The Short Season

 The “forty-two months” and “1,260-days” both refer to the same prophetic period when the saints are persecuted

Months - Photo by Waldemar Brandt on Unsplash
The period when the saints endure persecution is presented in three different but equivalent forms – “
forty-two months,” “1,260 days,” and the “season, seasons, and half a season.” These variations do not point to three separate periods. Instead, they link several visions that describe specific points about the persecution - [Photo by Waldemar Brandt on Unsplash].

In chapter 12, the source of the formula is clear. The “woman clothed with the sun” was nourished in the “wilderness” for a “season, seasons, and half a season from the face of the serpent.”

IN DANIEL

The passage in chapter 12 alludes to the “little horn” in Daniel that “wore out the saints of the Most-High,” and did so for “a time and times and half a time.” The same period is also enumerated as “1,260 days,” and this confirms that the two figures refer to the SAME short time” - (Daniel 7:21-25, Revelation 12:6, 12:14-17).

Chapter 12 concludes with the enraged “Dragon” waging war with the rest of the “woman’s seed…they who have the testimony of Jesus,” which is another allusion to the passage in Daniel when the “little horn waged war against the saints.”

The “1,260 days” period is mentioned first in the vision of the “two witnesses.” They “prophesy” for the period “clothed in sackcloth.” When they complete their “testimony,” the “beast” ascends from the “Abyss to make war with them…and to kill them,” alluding once again to the same passage in chapter 7 of Daniel - (Daniel 7:21, Revelation 11:3-7).

The “1,260 days” connects the “two witnesses” to the “woman” kept in the “wilderness.” Likewise, the “two witnesses” are protected from “harm” until the completion of their “testimony.” They are identified as the “two lampstands,” and elsewhere in the book, “lampstands” represent churches - (Revelation 1:20).

After John “measures” the sanctuary, the altar, and the company serving in it, the “holy city” is handed over to the nations and “trampled underfoot for forty-two months,” and forty-two months is the mathematical equivalent of 1,260 days.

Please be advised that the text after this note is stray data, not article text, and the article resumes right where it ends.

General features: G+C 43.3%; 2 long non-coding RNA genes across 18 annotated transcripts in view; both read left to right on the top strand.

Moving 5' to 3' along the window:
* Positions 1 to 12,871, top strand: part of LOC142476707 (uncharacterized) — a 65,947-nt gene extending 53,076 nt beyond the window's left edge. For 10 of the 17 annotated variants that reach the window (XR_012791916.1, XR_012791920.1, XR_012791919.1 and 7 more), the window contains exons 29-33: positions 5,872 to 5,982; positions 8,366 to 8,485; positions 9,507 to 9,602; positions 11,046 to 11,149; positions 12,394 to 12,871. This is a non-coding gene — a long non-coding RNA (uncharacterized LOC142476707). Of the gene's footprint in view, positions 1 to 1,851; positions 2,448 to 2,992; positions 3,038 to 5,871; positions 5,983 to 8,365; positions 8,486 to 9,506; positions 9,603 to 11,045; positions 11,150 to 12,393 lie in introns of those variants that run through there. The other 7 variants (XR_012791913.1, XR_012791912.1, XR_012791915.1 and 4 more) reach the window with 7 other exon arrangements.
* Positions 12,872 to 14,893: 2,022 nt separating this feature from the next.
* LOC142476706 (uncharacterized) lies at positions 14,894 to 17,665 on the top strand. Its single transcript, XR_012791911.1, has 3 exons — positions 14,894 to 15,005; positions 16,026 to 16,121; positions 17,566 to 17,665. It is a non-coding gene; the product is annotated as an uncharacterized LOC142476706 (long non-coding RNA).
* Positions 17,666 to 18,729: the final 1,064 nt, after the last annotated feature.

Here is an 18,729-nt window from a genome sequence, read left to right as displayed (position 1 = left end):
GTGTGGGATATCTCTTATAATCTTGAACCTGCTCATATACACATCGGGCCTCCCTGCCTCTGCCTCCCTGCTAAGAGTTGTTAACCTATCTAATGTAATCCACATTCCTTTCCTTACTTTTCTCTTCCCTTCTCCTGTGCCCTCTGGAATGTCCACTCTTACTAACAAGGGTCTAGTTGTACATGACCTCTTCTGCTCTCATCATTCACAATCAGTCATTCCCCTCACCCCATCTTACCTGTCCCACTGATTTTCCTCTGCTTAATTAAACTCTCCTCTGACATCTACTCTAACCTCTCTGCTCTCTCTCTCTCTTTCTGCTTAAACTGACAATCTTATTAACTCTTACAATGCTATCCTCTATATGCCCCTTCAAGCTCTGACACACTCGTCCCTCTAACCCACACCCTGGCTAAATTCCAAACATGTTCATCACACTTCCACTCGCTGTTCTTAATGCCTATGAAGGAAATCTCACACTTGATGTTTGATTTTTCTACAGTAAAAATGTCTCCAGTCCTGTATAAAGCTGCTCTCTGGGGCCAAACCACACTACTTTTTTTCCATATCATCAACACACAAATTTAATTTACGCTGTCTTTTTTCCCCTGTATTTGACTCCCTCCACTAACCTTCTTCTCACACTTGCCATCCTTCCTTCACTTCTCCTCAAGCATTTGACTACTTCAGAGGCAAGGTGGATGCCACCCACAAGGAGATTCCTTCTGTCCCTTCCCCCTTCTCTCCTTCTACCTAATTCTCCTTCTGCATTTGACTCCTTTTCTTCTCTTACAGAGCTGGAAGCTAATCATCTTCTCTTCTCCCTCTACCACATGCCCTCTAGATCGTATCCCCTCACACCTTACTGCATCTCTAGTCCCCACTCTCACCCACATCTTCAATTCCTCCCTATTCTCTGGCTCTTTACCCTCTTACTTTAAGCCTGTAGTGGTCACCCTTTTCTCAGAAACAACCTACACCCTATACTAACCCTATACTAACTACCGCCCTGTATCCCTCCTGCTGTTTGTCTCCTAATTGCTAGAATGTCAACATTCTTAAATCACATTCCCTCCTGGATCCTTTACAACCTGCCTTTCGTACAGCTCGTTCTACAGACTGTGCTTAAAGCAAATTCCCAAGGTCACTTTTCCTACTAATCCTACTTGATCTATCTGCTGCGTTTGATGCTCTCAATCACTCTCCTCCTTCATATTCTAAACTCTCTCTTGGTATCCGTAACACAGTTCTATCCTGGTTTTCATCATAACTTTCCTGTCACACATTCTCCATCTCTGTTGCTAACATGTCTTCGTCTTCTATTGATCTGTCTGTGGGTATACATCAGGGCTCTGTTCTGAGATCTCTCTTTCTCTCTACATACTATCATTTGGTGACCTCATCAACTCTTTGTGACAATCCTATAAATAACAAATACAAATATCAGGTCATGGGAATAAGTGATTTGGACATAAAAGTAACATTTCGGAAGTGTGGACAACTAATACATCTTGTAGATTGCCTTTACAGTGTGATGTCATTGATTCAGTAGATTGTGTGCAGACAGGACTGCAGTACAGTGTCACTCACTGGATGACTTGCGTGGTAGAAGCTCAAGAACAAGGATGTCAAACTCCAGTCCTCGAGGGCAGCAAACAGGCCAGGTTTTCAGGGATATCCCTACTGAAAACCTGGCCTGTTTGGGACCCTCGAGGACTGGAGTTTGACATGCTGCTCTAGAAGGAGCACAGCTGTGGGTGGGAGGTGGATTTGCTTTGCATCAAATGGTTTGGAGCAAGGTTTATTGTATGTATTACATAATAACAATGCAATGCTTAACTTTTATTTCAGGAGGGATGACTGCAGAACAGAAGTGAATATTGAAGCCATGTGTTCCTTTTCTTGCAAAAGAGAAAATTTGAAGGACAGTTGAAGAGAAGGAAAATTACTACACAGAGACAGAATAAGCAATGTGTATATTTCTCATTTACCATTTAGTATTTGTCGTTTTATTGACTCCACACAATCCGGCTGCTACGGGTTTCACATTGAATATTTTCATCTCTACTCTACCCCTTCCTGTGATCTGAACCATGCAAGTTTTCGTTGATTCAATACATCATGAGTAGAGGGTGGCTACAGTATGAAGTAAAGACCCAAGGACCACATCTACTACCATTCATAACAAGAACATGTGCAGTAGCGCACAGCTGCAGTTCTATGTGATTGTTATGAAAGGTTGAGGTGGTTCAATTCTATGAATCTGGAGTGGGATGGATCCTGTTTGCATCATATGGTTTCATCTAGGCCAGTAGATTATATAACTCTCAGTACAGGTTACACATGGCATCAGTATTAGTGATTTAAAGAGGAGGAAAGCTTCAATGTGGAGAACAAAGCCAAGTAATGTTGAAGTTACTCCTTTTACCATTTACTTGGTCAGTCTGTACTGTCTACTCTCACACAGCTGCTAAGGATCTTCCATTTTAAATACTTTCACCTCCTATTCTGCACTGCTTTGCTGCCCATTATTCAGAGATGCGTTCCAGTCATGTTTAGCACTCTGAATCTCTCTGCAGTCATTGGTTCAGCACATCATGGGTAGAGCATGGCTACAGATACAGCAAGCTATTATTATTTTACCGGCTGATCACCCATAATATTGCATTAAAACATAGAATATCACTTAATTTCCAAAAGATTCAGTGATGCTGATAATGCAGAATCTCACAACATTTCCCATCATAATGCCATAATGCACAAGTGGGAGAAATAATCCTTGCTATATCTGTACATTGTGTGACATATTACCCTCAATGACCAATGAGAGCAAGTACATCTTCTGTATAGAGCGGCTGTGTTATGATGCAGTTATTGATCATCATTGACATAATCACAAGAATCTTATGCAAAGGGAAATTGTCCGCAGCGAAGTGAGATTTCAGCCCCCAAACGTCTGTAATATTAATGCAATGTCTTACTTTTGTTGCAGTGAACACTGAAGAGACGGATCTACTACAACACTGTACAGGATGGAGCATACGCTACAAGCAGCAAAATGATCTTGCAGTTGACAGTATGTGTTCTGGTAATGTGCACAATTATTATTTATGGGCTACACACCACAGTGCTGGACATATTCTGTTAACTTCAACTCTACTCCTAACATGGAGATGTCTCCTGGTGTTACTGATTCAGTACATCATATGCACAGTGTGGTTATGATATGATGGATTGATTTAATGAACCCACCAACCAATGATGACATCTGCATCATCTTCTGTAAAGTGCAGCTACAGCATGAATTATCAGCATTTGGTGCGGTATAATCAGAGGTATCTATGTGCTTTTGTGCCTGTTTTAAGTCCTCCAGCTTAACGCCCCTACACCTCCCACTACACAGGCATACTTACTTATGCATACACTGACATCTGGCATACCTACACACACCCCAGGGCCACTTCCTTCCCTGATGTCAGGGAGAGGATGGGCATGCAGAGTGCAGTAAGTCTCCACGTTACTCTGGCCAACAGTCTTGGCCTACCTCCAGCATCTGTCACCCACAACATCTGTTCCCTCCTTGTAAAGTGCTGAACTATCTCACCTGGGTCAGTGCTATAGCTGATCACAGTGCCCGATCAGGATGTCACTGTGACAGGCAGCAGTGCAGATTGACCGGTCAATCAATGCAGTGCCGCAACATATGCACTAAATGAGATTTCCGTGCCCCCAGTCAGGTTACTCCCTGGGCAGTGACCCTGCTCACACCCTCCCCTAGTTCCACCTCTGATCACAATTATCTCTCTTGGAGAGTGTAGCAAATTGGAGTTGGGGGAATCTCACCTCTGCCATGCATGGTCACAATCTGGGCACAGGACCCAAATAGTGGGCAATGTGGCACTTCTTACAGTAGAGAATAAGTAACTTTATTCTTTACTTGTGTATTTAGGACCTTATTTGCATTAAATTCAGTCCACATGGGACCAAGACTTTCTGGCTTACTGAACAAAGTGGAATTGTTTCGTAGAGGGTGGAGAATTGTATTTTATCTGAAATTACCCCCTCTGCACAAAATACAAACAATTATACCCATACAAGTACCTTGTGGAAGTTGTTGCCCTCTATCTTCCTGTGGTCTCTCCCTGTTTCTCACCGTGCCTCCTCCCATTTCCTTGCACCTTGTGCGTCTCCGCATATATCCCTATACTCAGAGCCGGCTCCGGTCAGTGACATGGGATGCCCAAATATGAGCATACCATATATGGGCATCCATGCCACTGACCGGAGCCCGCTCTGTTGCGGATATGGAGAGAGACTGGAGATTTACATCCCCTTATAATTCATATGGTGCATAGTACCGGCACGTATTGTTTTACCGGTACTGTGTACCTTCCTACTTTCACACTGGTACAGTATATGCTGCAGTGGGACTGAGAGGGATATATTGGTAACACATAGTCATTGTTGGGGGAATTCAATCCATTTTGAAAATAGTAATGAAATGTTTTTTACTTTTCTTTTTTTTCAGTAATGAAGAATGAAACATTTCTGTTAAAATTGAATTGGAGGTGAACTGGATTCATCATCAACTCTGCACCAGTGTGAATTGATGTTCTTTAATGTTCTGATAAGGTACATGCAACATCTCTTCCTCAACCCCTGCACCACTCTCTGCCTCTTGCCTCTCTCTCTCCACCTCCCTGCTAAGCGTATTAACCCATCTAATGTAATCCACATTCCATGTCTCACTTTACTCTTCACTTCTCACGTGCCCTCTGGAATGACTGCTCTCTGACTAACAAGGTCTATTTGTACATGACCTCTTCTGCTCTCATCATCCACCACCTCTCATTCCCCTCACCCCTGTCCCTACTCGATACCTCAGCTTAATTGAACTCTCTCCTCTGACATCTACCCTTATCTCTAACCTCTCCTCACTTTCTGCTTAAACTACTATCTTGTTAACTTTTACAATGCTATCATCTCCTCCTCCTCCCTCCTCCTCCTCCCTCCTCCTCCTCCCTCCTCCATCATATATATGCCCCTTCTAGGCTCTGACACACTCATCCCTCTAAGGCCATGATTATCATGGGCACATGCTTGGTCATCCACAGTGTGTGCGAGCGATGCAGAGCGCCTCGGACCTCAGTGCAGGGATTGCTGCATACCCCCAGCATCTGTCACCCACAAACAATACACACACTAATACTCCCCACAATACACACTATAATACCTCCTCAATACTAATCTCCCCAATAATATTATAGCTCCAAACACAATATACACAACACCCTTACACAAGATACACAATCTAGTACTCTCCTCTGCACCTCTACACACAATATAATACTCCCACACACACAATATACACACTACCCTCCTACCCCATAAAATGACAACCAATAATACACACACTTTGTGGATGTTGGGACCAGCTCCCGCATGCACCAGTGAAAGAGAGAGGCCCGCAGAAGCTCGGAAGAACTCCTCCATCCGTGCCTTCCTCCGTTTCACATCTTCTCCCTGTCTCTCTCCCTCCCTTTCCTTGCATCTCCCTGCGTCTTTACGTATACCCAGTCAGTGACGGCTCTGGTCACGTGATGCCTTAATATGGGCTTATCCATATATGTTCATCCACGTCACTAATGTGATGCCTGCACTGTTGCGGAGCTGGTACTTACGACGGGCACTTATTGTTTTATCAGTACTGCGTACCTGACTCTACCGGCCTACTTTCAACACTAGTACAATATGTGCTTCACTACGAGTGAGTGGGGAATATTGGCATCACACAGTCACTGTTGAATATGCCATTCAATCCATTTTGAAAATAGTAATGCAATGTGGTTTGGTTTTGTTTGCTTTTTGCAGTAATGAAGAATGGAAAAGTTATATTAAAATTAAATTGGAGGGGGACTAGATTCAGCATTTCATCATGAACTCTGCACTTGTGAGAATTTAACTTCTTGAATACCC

The clause “trampled underfoot” alludes to the “little horn” of the “fourth beast” in Daniel that “trampled and broke in pieces,” the one who challenged the “host of heaven and the stars, and cast them down to the ground, and trampled upon them.”

LITERARY PARALLELS

The literary links demonstrate that the “forty months” and the “1,260-days” refer to the same period, a time when the saints endure severe persecution – (Daniel 7:21-25, 8:9-14).

What is “handed over to the nations” and “trampled” is the “holy city” that contains the “sanctuary,” the “altar,” and the priests that were “rendering divine service” in the “sanctuary.”

This was not old Jerusalem since it is called “holy,” whereas, the old city is described as “spiritually called Sodom and Egypt, where also their Lord was crucified,” and the very place where the “two witnesses” were slain – (Revelation 1:4-6, 5:9-11, 11:8).

Moreover, the imagery and language applied to the “sanctuary” are derived from the ancient Tabernacle that accompanied Israel during its sojourn in the wilderness, and not from the later Temple complex built in Jerusalem by Solomon. And the structure is identified as the “Tabernacle” in chapter 13 - (Revelation 13:6).

The “forty-two months” is mentioned again when John sees the “beast” ascending from the sea, which is the equivalent of its “ascent from the Abyss.” Just as the “beast from the Abyss” waged “war” against the “two witnesses…and overcame them,” so the “beast from the sea” wages “war on the saints and overcomes them.”

And just as the “holy city” and its “sanctuary” are handed over to be “trampled underfoot,” so the “beast from the sea” attacks the “tabernacle, those who are tabernacling in heaven.”

WAR AGAINST THE SAINTS

The same “war against the saints” is in view in each passage, though seen from different aspects. Likewise, whether delimited as “forty-two months,” “1,260-days,” or the “season, seasons, half a season,” the same prophetic period is in view.

The citation of the “season, seasons, half a season” makes the connection to the passage in Daniel clear. The two different formulas are not for stylistic purposes. While they do refer to the same period, the “forty-two months” links the visions of the “measured sanctuary” and the “beast from the sea” more closely, and likewise, the “1,260 days” connects the visions of the “two witnesses” and the “woman” preserved from harm for “1,260-days.”

Whether the figure is literal or symbolic, it evokes the story of the “little horn” and its persecution of the “saints” for a “time, times, and half a time.” A specific but limited period is in view.

However long this period lasts, it will come to an end. In each case in Revelation, it is the time when the saints are persecuted severely, especially by the “Beast.” Each vision emphasizes specific aspects of this final assault by the “Dragon” against the people of God.



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